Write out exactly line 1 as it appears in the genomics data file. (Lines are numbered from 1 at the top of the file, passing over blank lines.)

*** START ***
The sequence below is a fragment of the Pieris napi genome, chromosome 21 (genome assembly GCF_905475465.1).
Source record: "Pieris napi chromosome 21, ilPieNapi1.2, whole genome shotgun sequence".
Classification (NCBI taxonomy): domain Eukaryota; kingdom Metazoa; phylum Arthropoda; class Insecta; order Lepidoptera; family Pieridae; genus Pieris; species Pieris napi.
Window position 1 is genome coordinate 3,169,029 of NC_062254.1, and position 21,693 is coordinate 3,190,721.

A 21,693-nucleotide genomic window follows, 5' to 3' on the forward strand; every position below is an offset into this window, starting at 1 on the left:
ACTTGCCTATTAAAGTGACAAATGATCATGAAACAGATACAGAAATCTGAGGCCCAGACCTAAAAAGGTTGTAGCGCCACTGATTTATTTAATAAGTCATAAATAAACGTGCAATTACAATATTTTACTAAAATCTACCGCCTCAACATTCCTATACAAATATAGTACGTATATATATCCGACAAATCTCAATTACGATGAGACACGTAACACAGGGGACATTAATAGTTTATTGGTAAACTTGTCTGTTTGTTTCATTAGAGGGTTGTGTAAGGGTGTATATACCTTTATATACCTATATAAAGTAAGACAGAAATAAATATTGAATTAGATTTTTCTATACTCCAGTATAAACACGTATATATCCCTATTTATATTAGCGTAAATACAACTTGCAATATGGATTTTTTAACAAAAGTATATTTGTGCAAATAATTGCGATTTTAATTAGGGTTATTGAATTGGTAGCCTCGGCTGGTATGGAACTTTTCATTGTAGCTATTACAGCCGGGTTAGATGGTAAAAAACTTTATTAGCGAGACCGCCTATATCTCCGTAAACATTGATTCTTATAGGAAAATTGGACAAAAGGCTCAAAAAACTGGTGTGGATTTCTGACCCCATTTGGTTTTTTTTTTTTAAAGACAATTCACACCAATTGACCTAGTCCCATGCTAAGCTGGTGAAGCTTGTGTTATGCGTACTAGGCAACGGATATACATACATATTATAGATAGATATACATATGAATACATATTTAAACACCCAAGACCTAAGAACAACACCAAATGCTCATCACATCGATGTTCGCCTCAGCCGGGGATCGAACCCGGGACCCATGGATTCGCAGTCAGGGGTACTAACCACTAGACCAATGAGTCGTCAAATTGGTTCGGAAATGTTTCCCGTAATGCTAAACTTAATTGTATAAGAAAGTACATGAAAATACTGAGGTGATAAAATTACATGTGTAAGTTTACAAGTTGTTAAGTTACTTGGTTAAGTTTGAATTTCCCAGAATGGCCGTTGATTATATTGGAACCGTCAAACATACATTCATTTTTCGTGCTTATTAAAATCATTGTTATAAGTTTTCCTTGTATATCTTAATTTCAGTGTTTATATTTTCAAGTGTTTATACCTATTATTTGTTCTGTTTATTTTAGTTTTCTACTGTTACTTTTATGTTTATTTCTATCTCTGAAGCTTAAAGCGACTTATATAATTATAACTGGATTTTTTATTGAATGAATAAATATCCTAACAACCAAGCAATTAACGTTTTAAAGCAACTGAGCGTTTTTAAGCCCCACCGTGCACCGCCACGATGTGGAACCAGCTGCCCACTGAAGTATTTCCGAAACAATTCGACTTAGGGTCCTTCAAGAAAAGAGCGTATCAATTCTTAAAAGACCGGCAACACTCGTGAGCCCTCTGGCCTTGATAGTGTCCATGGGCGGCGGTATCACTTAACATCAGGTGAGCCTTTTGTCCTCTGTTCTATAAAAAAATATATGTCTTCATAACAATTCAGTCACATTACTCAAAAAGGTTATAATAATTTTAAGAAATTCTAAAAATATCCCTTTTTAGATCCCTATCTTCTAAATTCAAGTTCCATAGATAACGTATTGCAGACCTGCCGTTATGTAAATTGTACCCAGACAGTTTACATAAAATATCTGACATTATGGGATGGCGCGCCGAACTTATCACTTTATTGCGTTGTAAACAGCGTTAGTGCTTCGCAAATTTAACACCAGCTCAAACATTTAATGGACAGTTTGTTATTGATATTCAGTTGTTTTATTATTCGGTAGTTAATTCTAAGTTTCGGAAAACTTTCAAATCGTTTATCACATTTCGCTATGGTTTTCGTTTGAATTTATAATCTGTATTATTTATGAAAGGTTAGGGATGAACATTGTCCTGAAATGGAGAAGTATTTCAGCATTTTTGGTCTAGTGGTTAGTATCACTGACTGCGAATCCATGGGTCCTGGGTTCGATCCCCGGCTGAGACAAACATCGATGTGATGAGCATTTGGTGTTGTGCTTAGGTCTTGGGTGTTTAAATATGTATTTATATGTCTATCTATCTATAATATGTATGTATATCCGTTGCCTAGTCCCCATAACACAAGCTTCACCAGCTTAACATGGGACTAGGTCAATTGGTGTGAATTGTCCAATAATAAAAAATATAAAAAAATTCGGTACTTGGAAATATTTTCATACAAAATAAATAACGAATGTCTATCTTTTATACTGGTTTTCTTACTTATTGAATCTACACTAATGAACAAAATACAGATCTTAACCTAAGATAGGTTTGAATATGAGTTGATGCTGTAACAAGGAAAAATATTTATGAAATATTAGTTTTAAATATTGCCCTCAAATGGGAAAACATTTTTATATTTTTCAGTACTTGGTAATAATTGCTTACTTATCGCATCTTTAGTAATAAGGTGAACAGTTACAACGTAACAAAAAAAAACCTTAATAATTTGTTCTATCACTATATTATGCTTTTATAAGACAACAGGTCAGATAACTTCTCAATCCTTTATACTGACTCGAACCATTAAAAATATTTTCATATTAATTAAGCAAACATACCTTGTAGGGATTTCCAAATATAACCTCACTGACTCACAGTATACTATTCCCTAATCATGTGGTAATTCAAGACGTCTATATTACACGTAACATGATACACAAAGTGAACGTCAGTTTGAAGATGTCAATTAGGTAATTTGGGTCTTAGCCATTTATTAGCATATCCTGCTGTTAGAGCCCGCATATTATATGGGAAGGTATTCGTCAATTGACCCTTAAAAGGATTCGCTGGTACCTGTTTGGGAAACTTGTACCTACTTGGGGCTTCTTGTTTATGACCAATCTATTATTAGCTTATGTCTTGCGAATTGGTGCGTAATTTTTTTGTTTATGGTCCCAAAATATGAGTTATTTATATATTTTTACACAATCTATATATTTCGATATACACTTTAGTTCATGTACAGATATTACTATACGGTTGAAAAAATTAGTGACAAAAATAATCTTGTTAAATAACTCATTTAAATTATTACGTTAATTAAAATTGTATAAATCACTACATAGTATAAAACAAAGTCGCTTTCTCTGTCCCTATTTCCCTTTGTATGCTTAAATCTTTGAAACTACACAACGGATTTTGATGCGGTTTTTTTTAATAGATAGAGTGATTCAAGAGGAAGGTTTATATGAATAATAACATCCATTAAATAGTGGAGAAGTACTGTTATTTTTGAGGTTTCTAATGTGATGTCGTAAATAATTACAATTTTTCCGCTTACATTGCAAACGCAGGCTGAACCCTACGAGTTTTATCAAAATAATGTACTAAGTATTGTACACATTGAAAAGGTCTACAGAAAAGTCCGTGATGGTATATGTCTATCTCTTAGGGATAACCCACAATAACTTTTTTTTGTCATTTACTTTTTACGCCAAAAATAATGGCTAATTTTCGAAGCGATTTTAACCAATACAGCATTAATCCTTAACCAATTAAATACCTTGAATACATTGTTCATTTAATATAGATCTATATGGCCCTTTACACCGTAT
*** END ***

The sequence below is a fragment of the Pieris napi genome, chromosome 21 (genome assembly GCF_905475465.1).